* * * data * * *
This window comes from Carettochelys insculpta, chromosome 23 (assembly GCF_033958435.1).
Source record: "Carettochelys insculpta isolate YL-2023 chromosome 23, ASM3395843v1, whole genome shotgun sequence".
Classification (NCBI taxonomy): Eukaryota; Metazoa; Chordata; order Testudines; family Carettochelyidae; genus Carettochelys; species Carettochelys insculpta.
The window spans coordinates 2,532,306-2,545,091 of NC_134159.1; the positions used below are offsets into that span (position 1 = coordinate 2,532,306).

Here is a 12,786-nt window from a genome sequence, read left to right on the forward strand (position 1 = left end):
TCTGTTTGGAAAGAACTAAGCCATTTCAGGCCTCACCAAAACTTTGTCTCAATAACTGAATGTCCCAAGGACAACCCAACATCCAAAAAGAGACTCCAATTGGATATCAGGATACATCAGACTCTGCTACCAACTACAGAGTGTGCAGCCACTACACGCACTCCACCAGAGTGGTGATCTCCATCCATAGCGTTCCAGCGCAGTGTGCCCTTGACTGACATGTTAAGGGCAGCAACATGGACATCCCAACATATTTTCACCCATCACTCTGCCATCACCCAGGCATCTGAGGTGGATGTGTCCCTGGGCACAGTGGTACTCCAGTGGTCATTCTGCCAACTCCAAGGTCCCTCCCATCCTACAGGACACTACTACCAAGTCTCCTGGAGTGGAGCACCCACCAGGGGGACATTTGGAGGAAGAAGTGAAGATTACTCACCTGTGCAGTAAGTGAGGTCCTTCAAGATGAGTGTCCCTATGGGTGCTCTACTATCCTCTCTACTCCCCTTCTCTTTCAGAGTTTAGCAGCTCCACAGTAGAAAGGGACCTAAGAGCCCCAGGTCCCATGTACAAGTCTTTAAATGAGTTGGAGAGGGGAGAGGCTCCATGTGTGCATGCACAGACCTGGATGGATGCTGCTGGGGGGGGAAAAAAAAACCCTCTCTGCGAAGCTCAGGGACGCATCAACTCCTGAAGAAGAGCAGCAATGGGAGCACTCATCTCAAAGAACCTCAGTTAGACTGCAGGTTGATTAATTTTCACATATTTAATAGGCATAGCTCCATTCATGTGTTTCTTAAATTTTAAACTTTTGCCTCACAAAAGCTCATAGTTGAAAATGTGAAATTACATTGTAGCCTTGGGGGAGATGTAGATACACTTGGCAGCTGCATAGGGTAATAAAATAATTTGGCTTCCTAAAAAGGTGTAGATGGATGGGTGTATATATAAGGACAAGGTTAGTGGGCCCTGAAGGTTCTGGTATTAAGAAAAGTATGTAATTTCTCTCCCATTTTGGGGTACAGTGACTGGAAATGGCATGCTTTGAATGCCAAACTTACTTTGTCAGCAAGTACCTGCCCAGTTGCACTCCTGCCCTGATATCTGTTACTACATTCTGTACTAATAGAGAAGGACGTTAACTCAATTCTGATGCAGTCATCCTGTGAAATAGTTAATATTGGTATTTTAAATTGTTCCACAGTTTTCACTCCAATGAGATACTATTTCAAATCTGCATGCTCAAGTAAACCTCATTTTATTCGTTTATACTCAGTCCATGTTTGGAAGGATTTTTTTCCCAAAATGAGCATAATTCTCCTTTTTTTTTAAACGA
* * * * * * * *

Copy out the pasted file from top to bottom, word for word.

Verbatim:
This window comes from Carettochelys insculpta, chromosome 23 (assembly GCF_033958435.1).
Source record: "Carettochelys insculpta isolate YL-2023 chromosome 23, ASM3395843v1, whole genome shotgun sequence".
Classification (NCBI taxonomy): Eukaryota; Metazoa; Chordata; order Testudines; family Carettochelyidae; genus Carettochelys; species Carettochelys insculpta.
The window spans coordinates 2,532,306-2,545,091 of NC_134159.1; the positions used below are offsets into that span (position 1 = coordinate 2,532,306).

Here is a 12,786-nt window from a genome sequence, read left to right on the forward strand (position 1 = left end):
TCTGTTTGGAAAGAACTAAGCCATTTCAGGCCTCACCAAAACTTTGTCTCAATAACTGAATGTCCCAAGGACAACCCAACATCCAAAAAGAGACTCCAATTGGATATCAGGATACATCAGACTCTGCTACCAACTACAGAGTGTGCAGCCACTACACGCACTCCACCAGAGTGGTGATCTCCATCCATAGCGTTCCAGCGCAGTGTGCCCTTGACTGACATGTTAAGGGCAGCAACATGGACATCCCAACATATTTTCACCCATCACTCTGCCATCACCCAGGCATCTGAGGTGGATGTGTCCCTGGGCACAGTGGTACTCCAGTGGTCATTCTGCCAACTCCAAGGTCCCTCCCATCCTACAGGACACTACTACCAAGTCTCCTGGAGTGGAGCACCCACCAGGGGGACATTTGGAGGAAGAAGTGAAGATTACTCACCTGTGCAGTAAGTGAGGTCCTTCAAGATGAGTGTCCCTATGGGTGCTCTACTATCCTCTCTACTCCCCTTCTCTTTCAGAGTTTAGCAGCTCCACAGTAGAAAGGGACCTAAGAGCCCCAGGTCCCATGTACAAGTCTTTAAATGAGTTGGAGAGGGGAGAGGCTCCATGTGTGCATGCACAGACCTGGATGGATGCTGCTGGGGGGGGAAAAAAAAACCCTCTCTGCGAAGCTCAGGGACGCATCAACTCCTGAAGAAGAGCAGCAATGGGAGCACTCATCTCAAAGAACCTCAGTTAGACTGCAGGTTGATTAATTTTCACATATTTAATAGGCATAGCTCCATTCATGTGTTTCTTAAATTTTAAACTTTTGCCTCACAAAAGCTCATAGTTGAAAATGTGAAATTACATTGTAGCCTTGGGGGAGATGTAGATACACTTGGCAGCTGCATAGGGTAATAAAATAATTTGGCTTCCTAAAAAGGTGTAGATGGATGGGTGTATATATAAGGACAAGGTTAGTGGGCCCTGAAGGTTCTGGTATTAAGAAAAGTATGTAATTTCTCTCCCATTTTGGGGTACAGTGACTGGAAATGGCATGCTTTGAATGCCAAACTTACTTTGTCAGCAAGTACCTGCCCAGTTGCACTCCTGCCCTGATATCTGTTACTACATTCTGTACTAATAGAGAAGGACGTTAACTCAATTCTGATGCAGTCATCCTGTGAAATAGTTAATATTGGTATTTTAAATTGTTCCACAGTTTTCACTCCAATGAGATACTATTTCAAATCTGCATGCTCAAGTAAACCTCATTTTATTCGTTTATACTCAGTCCATGTTTGGAAGGATTTTTTTCCCAAAATGAGCATAATTCTCCTTTTTTTTTAAACGA